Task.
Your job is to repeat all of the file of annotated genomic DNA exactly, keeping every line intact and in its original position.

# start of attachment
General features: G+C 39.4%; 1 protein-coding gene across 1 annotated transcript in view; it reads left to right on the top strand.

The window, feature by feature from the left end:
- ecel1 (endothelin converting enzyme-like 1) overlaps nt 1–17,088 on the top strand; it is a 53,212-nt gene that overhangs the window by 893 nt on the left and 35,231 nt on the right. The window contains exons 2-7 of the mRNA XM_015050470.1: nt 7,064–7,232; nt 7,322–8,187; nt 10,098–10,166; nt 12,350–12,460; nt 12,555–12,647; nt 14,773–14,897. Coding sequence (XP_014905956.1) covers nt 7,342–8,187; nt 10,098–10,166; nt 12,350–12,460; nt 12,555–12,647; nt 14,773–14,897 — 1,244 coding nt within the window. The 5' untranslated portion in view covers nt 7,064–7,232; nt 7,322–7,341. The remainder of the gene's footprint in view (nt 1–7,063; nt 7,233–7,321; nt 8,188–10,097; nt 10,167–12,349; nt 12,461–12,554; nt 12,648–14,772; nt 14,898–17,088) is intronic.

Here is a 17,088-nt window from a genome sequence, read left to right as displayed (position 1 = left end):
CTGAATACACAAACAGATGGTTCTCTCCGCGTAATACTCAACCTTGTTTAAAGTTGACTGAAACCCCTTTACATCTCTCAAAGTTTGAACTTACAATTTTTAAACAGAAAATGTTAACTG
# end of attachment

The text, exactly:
General features: G+C 39.4%; 1 protein-coding gene across 1 annotated transcript in view; it reads left to right on the top strand.

The window, feature by feature from the left end:
- ecel1 (endothelin converting enzyme-like 1) overlaps nt 1–17,088 on the top strand; it is a 53,212-nt gene that overhangs the window by 893 nt on the left and 35,231 nt on the right. The window contains exons 2-7 of the mRNA XM_015050470.1: nt 7,064–7,232; nt 7,322–8,187; nt 10,098–10,166; nt 12,350–12,460; nt 12,555–12,647; nt 14,773–14,897. Coding sequence (XP_014905956.1) covers nt 7,342–8,187; nt 10,098–10,166; nt 12,350–12,460; nt 12,555–12,647; nt 14,773–14,897 — 1,244 coding nt within the window. The 5' untranslated portion in view covers nt 7,064–7,232; nt 7,322–7,341. The remainder of the gene's footprint in view (nt 1–7,063; nt 7,233–7,321; nt 8,188–10,097; nt 10,167–12,349; nt 12,461–12,554; nt 12,648–14,772; nt 14,898–17,088) is intronic.

Here is a 17,088-nt window from a genome sequence, read left to right as displayed (position 1 = left end):
CTGAATACACAAACAGATGGTTCTCTCCGCGTAATACTCAACCTTGTTTAAAGTTGACTGAAACCCCTTTACATCTCTCAAAGTTTGAACTTACAATTTTTAAACAGAAAATGTTAACTG